* Gelernter ascribes to Orthodoxy an air of authenticity, implying that all other denominations are weaker or compromised versions of the “real” thing. But it is not clear to me that this assumption can be justified either by rational argument or by appeal to historical precedent. Orthodoxy, whether ultra or modern, is itself a sociological taxonomy that cannot be assessed in isolation from the Reform, Conservative, and Reconstructionist denominations. The depiction of Orthodoxy as Judaism “at full strength” and “straight up” naïvely presumes the prejudice that the Orthodox community is the most legitimate instantiation of the tradition. More importantly, Gelernter’s language reflects an uncritical view regarding Orthodoxy’s ahistorical perspective on the historical development of its own tenets and rituals.
* I also concede Gelernter’s point that Judaism is, first and foremost, a way of being in the world. But this is hardly a difficult argument with which to concur. It is rather conventional to insist that, traditionally speaking, religious praxis, and not theological or philosophical dogma, has been the ultimate ground of Jewish piety and devotion. At most, Gelernter is to be given credit for delivering this old idea in a new bottle, namely by placing the emphasis on the visual dimension of Judaism and by understanding thought itself to be a process of envisioning. To apprehend the existential aspect of Judaism, in other words, one must learn how to see, and the author is an excellent guide on the visual journey into the rhythms of Orthodox ceremonial life.
* The “this-worldliness” of Judaism needs to be counter-balanced by its otherworldliness (which at times has even fostered an ascetic renunciation of the carnal on the part of pietists and mystics), just as the otherworldliness of Christianity and Islam needs to be counter-balanced by their this-worldliness (expressed in sociopolitical terms by the theocratic desire to build a kingdom of God on earth that will mimic the celestial realm).
* Gelernter is entirely correct to begin his analysis with the theme of separation. There is no question, as practitioners and scholars have long noted, that Jewish identity (sociologically, anthropologically, psychologically, and theologically) is determined by a strong sense of difference vis-à -vis other nations. Indeed, the biblical term for a member of the Hebrew nation is ivri, one who has come from the “other side” of the Euphrates, a geographical demarcation that eventually assumed metaphysical import in that it marked the Jew as the consummate Other. The concept of holiness and the “unifying idea” of Jewish ritual law likewise are closely linked to the idea of separation.
* What Gelernter has not dealt with are the more thorny implications of this dimension of Judaism. Predictably, he notes that “Judaism called on Jews to be separate,” and “anti-Semitic neighbors have often forced them to be separate”; consequently, we can think of the separation between Jew and Gentile as a “collaborative effort.” But there is no serious grappling here with the dark shadows of this separation, such as the expressions of a deeply negative view of the Gentile in some traditional Jewish sources, including rabbinic and kabbalistic literature. …But no mention is made of the fact that the representation of the Gentile in the same zoharic Kabbala—as I have demonstrated in Venturing Beyond: Law and Morality in Kabbalistic Mysticism (2006)—is the most acerbic in all of Jewish literature. There it is said repeatedly that the soul of the Jew derives from the holy side of the divine—in this sense, the word adam is attributed paradigmatically to the Jew alone—while the soul of the Gentile derives from the unholy side of the demonic.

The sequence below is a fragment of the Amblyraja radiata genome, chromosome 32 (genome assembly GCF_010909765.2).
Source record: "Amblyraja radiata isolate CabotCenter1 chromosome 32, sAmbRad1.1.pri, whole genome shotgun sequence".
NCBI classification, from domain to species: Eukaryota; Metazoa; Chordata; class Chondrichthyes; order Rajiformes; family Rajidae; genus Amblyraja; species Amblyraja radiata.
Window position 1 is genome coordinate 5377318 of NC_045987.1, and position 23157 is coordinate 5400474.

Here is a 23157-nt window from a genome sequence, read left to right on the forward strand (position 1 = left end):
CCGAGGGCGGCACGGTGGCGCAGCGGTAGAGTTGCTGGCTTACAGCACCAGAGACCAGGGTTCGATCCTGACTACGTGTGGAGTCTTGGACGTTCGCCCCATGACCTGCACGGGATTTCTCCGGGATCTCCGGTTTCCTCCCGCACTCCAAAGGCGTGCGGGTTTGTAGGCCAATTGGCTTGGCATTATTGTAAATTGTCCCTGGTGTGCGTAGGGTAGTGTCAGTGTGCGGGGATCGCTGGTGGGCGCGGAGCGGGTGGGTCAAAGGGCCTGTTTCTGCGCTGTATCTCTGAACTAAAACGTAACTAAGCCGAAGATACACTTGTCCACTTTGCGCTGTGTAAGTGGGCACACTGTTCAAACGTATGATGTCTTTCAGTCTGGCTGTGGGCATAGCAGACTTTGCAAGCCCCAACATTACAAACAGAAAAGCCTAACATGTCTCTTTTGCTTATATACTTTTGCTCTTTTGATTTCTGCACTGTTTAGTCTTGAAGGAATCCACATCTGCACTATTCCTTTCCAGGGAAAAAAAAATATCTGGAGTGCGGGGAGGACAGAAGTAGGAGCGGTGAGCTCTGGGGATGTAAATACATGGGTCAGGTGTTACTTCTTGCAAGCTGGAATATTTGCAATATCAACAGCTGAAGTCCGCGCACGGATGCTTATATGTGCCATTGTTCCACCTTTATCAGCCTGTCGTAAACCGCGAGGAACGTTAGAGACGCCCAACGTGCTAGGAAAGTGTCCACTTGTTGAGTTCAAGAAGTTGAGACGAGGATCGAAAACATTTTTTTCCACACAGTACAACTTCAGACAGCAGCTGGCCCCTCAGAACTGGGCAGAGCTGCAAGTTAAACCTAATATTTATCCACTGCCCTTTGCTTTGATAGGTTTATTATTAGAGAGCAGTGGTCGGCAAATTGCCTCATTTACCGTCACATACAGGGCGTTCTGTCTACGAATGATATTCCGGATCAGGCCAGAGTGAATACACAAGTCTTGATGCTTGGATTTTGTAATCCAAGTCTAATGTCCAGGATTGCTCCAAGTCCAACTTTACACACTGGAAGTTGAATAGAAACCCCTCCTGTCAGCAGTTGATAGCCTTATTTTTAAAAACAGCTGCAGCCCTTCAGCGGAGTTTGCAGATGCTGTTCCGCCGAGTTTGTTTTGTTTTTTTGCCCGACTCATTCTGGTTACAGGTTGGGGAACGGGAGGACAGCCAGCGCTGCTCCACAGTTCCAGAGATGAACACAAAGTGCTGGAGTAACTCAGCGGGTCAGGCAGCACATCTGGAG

…the skewed depiction of the whole of the tradition that results from an unwillingness to tackle some of the more problematic consequences of the Jewish emphasis on isolation and separateness. The aforementioned perspective in zoharic homilies has had an enormous impact on subsequent rabbinic authors and their often deplorable representation of the non-Jew.
* Even if for most of their history Jews did not have the means to execute physical violence against Christians in a manner comparable to how Christians treated Jews, the use of texts (liturgical, exegetical, speculative, and polemical) to mount a sharp attack on Christianity is well documented, at times reaching a feverish pitch in the portrayal of Esau as the evil twin brother of Jacob, and Edom as the demonic counterpart to Israel.
* At the conclusion of the chapter on perfect asymmetry, Gelernter grants that one cannot deny that in the biblical and rabbinic milieu, “men dominated women physically, legally, and economically.” Furthermore, no one can refute that the “public face” of Orthodox Judaism is male, and hence “those who believe that equal treatment for women demands that men and women be interchangeable will find that Orthodox Judaism falls short in many other ways.” After making this concession, however, he pulls back and offers what I find to be a rather astonishing claim: “Yet those who prefer tolerance to intolerance will find it easy to acquit normative Judaism of antiwoman bias. The role women play in Judaism’s daily life is too central and too charged with religious and poetic meaning to allow such a charge to stick.” To render the reluctance to accept the gender hierarchy as intolerant is neither prudent nor credible; in fact, it may itself smack of intolerance. The subsequent appeal to the survival of Judaism as a religious system in order to protect it against criticism is not a particularly resilient or astute tactic. Survival as such is not proof of moral or religious rectitude.